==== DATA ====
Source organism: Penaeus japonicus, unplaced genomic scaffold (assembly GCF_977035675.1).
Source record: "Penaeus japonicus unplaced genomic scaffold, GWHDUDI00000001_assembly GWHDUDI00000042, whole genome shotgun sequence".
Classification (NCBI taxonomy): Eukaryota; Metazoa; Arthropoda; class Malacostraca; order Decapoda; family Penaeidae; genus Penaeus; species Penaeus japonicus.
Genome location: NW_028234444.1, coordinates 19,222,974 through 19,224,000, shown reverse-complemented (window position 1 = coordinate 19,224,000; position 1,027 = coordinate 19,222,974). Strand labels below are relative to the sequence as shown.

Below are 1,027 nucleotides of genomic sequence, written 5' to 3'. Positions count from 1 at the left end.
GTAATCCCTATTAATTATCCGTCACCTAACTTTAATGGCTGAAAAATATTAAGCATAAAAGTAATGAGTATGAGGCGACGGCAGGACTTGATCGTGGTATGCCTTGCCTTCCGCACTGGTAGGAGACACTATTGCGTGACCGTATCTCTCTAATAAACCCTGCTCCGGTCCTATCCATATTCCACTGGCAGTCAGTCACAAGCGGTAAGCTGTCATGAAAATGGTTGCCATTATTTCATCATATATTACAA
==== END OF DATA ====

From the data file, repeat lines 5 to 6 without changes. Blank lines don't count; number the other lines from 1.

Below are 1,027 nucleotides of genomic sequence, written 5' to 3'. Positions count from 1 at the left end.
GTAATCCCTATTAATTATCCGTCACCTAACTTTAATGGCTGAAAAATATTAAGCATAAAAGTAATGAGTATGAGGCGACGGCAGGACTTGATCGTGGTATGCCTTGCCTTCCGCACTGGTAGGAGACACTATTGCGTGACCGTATCTCTCTAATAAACCCTGCTCCGGTCCTATCCATATTCCACTGGCAGTCAGTCACAAGCGGTAAGCTGTCATGAAAATGGTTGCCATTATTTCATCATATATTACAA